Cancer is a selfish gene

Sep
17
2013
by
Lynne McTaggart
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New evidence has emerged about the cooperative nature of genes in every cell that delivers a fatal blow to the ‘Selfish Gene’ theory.

 

New evidence has emerged about the cooperative nature of genes in every cell that delivers a fatal blow to the ‘Selfish Gene’ theory.

Researchers at Mount Sinai carried out experimental research and discovered that a healthy network of cells operates in cooperation, with the powerful tumor suppressor p 53 acting as the keeper of the peace, much like the queen bee in a hive.  It’s only when these enforcer genes are mutated that competition between cells arises, leading to illnesses.

 Dr. Thomas Swaka, MD, PhD the Black Family Stem Cell Institute at the Icahn School of Medicine explained genetic signalling as, in effect, a ‘bond’. 

‘If a cell has lost a gene that fosters communication among cells,’ he said, ‘it may dominate other cells by ignoring signals to stop proliferating.  It also makes sense that the immune system might detect and attack cells that are not cooperating.  Failure to cooperate may also underlie development of birth defects.’

Far from being the norm, selfishness among genes is the pathology.

The selfish gene, in fact, is cancer.

‘Cells misbehave, they are unpredictable,’ said Swaka. ‘They do not operate like little machines.  What our study suggests is that cooperation is so central to our evolution that we have genetic mechanisms to protect us again cheating and dominating behavior.’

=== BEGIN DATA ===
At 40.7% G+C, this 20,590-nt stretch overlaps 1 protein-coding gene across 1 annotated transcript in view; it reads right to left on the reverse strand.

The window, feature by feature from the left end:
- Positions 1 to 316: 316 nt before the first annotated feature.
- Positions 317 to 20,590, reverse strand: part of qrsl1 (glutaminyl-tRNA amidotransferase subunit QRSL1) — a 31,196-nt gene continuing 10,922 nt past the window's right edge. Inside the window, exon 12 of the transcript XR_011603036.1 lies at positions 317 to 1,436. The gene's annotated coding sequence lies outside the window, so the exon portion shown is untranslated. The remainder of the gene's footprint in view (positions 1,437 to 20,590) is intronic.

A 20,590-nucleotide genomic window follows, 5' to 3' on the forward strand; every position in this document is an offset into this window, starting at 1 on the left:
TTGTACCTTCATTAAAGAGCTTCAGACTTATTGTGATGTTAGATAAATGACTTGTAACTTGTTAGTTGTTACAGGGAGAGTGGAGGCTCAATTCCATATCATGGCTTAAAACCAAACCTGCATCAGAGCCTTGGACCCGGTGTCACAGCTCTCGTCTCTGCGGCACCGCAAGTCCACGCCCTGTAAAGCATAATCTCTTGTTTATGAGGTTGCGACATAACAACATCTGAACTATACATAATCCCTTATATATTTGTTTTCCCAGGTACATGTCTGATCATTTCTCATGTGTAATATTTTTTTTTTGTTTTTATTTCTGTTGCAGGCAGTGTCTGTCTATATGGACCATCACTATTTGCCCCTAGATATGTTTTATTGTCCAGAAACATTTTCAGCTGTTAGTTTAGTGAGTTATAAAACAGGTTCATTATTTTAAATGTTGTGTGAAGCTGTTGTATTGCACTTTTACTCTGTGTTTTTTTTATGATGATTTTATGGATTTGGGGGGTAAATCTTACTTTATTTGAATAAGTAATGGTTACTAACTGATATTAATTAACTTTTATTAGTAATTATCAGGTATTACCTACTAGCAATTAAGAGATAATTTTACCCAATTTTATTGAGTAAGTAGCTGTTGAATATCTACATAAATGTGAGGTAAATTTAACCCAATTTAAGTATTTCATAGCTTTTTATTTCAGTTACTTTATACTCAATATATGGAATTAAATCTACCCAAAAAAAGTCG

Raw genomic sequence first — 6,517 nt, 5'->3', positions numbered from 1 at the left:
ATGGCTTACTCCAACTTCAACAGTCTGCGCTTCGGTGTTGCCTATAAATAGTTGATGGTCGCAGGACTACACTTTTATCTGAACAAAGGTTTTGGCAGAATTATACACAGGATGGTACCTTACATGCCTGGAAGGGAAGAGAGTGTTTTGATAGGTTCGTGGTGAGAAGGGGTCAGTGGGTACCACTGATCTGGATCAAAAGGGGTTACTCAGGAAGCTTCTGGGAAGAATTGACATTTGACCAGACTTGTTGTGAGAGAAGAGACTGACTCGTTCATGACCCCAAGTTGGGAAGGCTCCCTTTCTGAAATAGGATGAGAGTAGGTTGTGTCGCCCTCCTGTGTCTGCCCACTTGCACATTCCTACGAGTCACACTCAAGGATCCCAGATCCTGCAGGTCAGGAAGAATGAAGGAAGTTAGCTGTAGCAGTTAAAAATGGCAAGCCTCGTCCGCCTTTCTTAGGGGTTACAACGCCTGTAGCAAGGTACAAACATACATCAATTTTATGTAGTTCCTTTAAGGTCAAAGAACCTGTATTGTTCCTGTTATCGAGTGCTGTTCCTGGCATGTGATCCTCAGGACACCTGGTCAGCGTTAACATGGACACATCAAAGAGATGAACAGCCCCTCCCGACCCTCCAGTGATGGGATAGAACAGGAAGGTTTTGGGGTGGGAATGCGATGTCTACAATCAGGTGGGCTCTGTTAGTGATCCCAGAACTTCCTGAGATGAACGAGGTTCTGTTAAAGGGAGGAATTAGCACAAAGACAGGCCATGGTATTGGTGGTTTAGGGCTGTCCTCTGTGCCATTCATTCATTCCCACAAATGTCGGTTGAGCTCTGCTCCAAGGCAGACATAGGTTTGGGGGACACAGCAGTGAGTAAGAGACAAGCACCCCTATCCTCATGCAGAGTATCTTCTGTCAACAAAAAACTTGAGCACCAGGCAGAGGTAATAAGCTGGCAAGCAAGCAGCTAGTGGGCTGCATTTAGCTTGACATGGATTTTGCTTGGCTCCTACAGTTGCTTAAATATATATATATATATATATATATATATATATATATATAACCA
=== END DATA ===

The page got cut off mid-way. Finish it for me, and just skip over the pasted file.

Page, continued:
The researchers began their study after wondering how it was that cells that had lived singularly for hundreds of millions of years eventually began to form alliances to perform specific functions – in the human body, say – and what may have happened to the competitive behaviour seen in single cells such as amoeba. 

They discovered that three cells – the tumor suppressors, the ‘Top 1’, which controls the stability of genes and, ironically, the olfactory receptors involved in smell sensation, were the cell’s gatekeepers, whose job it was to maintain cooperation and help the cells to coordinate their activities. Nevertheless, when these genes were ‘knocked out,’ or silenced, the embryos still develop normally, possibly because other genes take over as the deputies of social enforcement.

But ultimately cooperation is the common currency; even mutant cells cooperate with other mutant cells. 

‘This study suggests that cell cooperation, altruistic behavior, cheating and other so-called social behaviours are wired into cells via the genome at the early primitive stage,’ says Zwaka. 

‘Darwin’s explanation of evolution as a struggle for existence needs to be tempered with an acknowledgement of the importance of cooperation in the evolution of complexity.’

This is more proof of my own theory that we were born to connect. Everything, from subatomic particles to simple-celled organisms to the most distant stars in the galaxy, all are part of an indivisible Bond.

Despite our propensity for one-upsmanship and competition, our most basic urge always is to connect. Even our genes, like any ant colony, are born desperate to play as a team. 

Lynne McTaggart

Lynne McTaggart is an award-winning journalist and the author of seven books, including the worldwide international bestsellers The Power of Eight, The Field, The Intention Experiment and The Bond, all considered seminal books of the New Science and now translated into some 30 languages.

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